"If there are any questions, people should ask us questions, because we are an open organization," Syeed said. "I mean, whatever is happening we should be able to explain."
Recently indicted University of South Florida professor Sami Al Arian is one controversial figure ISNA supported. In a federal indictment, Al Arian is accused of heading the U.S. front for the terrorist group Palestinian Islamic Jihad. The department of Justice links him to the death of 100 civilians overseas, including two Americans. When Al Arian was arrested, ISNA issued a statement critical of the government.
Syeed downplayed the action.
"Sometime we might have said that so-and-so should not be targeted just because he's a Muslim," he said. "But once you know there's a definite case in court, ultimately it will be the court that will decide. No one else will decide."
Before coming to ISNA, Syeed was a long-time employee of the International Institute of Islamic Thought, an Islamic think tank in Virginia known as Triple I-T. Federal authorities executed a search warrant there last year. The reason - major donations made, while Syeed was there, to an organization founded by Sami Al Arian.
"It was a surprise for me, a shock for me," Syeed said.
He said he no longer has any ties to Triple I-T. But according to the group's website, Syeed is still on the advisory board of its journal. Triple I-T leaders say they have no ties to terrorism, and no charges have been filed.
Some of ISNA's own members have raised concerns on another issue: large donations from Saudi Arabia. Saudi Arabia follows an extreme version of Islam known as Wahhabism, and questions continue to swirl around Saudi connections to terrorism, including the attack on 9-11.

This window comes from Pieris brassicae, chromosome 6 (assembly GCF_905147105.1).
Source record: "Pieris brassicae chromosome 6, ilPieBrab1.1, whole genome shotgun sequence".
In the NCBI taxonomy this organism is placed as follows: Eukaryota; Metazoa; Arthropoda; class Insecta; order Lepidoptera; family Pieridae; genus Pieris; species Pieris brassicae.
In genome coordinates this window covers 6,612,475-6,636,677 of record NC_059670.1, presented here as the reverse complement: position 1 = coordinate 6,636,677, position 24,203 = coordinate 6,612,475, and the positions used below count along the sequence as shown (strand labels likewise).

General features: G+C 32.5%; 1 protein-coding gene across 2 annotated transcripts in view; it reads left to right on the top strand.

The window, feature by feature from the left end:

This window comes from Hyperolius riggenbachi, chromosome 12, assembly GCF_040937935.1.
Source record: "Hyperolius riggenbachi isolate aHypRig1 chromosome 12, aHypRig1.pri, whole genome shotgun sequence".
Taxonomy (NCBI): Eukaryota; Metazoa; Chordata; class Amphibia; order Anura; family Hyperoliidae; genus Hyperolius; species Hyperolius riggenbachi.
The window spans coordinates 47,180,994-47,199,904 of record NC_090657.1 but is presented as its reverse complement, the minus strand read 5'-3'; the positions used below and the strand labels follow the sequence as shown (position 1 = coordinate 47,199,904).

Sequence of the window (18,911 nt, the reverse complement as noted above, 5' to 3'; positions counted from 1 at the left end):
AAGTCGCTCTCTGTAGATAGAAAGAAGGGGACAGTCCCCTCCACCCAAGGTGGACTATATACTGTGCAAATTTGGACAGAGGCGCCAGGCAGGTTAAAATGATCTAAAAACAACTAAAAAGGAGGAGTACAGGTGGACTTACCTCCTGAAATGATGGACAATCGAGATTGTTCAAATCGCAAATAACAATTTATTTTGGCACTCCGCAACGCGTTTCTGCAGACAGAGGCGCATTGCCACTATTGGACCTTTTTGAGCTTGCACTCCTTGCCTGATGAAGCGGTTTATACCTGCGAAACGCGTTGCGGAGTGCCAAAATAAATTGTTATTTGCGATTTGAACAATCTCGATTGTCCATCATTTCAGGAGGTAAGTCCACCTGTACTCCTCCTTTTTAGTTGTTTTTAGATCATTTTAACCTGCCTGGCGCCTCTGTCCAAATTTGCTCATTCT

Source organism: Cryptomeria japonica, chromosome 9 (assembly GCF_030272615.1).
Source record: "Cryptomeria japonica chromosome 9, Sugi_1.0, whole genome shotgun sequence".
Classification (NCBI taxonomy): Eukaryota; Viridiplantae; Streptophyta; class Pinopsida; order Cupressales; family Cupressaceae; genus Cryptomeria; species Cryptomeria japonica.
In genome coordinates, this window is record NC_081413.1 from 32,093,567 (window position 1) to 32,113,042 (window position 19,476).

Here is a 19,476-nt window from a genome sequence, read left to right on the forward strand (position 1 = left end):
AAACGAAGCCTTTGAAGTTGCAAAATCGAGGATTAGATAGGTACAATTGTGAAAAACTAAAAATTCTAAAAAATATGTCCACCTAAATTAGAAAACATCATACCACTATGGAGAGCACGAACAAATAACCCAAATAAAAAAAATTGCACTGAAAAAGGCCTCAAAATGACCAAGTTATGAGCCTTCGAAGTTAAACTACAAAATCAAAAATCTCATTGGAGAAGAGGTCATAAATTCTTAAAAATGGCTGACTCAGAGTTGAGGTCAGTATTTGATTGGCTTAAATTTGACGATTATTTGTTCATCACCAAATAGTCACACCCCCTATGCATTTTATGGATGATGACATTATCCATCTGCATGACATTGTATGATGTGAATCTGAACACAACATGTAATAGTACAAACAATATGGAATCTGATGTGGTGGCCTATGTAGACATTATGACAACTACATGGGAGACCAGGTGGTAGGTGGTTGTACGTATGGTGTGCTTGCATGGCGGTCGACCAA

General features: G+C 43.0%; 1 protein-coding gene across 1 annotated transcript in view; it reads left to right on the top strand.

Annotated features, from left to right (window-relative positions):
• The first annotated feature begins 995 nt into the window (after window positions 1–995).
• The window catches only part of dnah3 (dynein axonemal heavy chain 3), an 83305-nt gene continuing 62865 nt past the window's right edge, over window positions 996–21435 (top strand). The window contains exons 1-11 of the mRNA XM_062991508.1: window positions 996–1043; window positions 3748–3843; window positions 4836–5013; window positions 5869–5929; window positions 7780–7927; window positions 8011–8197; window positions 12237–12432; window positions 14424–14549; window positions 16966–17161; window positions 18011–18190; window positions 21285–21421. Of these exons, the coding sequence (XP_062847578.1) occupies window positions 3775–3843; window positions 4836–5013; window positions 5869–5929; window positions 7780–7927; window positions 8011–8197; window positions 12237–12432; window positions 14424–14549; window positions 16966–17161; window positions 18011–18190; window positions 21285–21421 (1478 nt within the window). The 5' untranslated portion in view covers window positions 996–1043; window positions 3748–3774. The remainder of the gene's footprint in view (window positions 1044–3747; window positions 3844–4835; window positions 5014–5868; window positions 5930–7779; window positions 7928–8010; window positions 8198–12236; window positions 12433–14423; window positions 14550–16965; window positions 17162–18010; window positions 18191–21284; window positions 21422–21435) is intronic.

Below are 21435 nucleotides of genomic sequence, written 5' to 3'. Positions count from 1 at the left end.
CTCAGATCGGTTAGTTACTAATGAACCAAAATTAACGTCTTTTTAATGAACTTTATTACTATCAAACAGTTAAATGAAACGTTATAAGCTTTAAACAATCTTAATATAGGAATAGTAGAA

A videotape obtained by Eyewitness News shows a 1994 ISNA convention where one member questioned why the organization accepted more than $500,000 dollars in Saudi donations.
"I don't think Saudi Arabia is a good model for one of the largest organizations in the U.S.," the member said. "I am concerned whether we are under their dictates or not."
Syeed said the money in question consisted of individual - as opposed to governmental - Saudi donations. He said the money never came from Saudi extremists and did not buy influence at ISNA. Even so, the organization no longer accepts money from Saudi donors.
"I can tell you, for the last three to four years… it was exactly a big zero," Syeed said.
The Quranic Literacy Institute, an Islamic charity founded by a past president of ISNA - Dr. Ahmed Zaki Hammad - is also under federal scrutiny. The government froze more than $1 million in QLI assets because of suspected ties to terrorist fundraising.
Syeed acknowledged ISNA made a donation to QLI - and was questioned about it by federal authorities - but said that's as far as the connection goes.
"Our records are very clear," he said. "We are not on their board. I have never visited them."
As for Hammad, Syeed said he was expelled from ISNA on bad terms.
"He might not have been sharing the same vision that this organization has," he said.
What exactly is that vision? Some people in the Muslim community say they are confused. Many are hesitant to talk about their concerns publicly, saying ISNA is a powerful and influential organization. But privately, several former ISNA members and people in the national Muslim community say some of ISNA's connections send the wrong message.
Syeed, however, insists the organizations practices what it preaches.
"A statement here, a few words here - that doesn't mean anything," he said. "What you have to see is how aggressively we are opposing terrorist activities, how aggressively we are opposing misinterpretation of religion (or) hijacking of religion."
Does ISNA need to be more careful about who it's associating with? Said Syeed: "Yeah, naturally, everybody has to be careful. Yeah, no doubt. That's the final advice."